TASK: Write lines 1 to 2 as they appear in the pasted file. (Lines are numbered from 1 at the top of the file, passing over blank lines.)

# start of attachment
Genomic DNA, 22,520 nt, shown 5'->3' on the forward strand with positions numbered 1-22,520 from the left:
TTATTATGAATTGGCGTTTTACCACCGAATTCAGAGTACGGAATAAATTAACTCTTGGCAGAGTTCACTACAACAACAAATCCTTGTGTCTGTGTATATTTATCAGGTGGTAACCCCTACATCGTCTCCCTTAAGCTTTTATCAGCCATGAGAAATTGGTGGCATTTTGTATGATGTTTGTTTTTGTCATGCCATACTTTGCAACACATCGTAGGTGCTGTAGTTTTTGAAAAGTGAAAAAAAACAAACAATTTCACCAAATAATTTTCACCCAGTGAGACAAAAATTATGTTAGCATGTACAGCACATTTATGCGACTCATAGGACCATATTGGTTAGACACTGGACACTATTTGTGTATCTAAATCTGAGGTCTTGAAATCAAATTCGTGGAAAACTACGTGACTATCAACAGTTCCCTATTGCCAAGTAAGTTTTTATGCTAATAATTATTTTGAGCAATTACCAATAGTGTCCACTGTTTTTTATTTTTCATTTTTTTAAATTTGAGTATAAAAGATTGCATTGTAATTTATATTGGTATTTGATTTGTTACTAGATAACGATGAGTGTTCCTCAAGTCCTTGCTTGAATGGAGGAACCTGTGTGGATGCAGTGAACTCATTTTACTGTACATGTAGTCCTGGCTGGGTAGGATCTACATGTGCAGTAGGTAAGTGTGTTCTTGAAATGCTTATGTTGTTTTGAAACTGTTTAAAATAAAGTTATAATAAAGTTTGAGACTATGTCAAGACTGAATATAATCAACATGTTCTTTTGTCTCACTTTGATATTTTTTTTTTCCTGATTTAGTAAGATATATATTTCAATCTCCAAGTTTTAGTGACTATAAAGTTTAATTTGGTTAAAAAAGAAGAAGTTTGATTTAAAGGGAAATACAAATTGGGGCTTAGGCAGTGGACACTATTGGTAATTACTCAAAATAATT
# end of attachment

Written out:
Genomic DNA, 22,520 nt, shown 5'->3' on the forward strand with positions numbered 1-22,520 from the left:
TTATTATGAATTGGCGTTTTACCACCGAATTCAGAGTACGGAATAAATTAACTCTTGGCAGAGTTCACTACAACAACAAATCCTTGTGTCTGTGTATATTTATCAGGTGGTAACCCCTACATCGTCTCCCTTAAGCTTTTATCAGCCATGAGAAATTGGTGGCATTTTGTATGATGTTTGTTTTTGTCATGCCATACTTTGCAACACATCGTAGGTGCTGTAGTTTTTGAAAAGTGAAAAAAAACAAACAATTTCACCAAATAATTTTCACCCAGTGAGACAAAAATTATGTTAGCATGTACAGCACATTTATGCGACTCATAGGACCATATTGGTTAGACACTGGACACTATTTGTGTATCTAAATCTGAGGTCTTGAAATCAAATTCGTGGAAAACTACGTGACTATCAACAGTTCCCTATTGCCAAGTAAGTTTTTATGCTAATAATTATTTTGAGCAATTACCAATAGTGTCCACTGTTTTTTATTTTTCATTTTTTTAAATTTGAGTATAAAAGATTGCATTGTAATTTATATTGGTATTTGATTTGTTACTAGATAACGATGAGTGTTCCTCAAGTCCTTGCTTGAATGGAGGAACCTGTGTGGATGCAGTGAACTCATTTTACTGTACATGTAGTCCTGGCTGGGTAGGATCTACATGTGCAGTAGGTAAGTGTGTTCTTGAAATGCTTATGTTGTTTTGAAACTGTTTAAAATAAAGTTATAATAAAGTTTGAGACTATGTCAAGACTGAATATAATCAACATGTTCTTTTGTCTCACTTTGATATTTTTTTTTTCCTGATTTAGTAAGATATATATTTCAATCTCCAAGTTTTAGTGACTATAAAGTTTAATTTGGTTAAAAAAGAAGAAGTTTGATTTAAAGGGAAATACAAATTGGGGCTTAGGCAGTGGACACTATTGGTAATTACTCAAAATAATT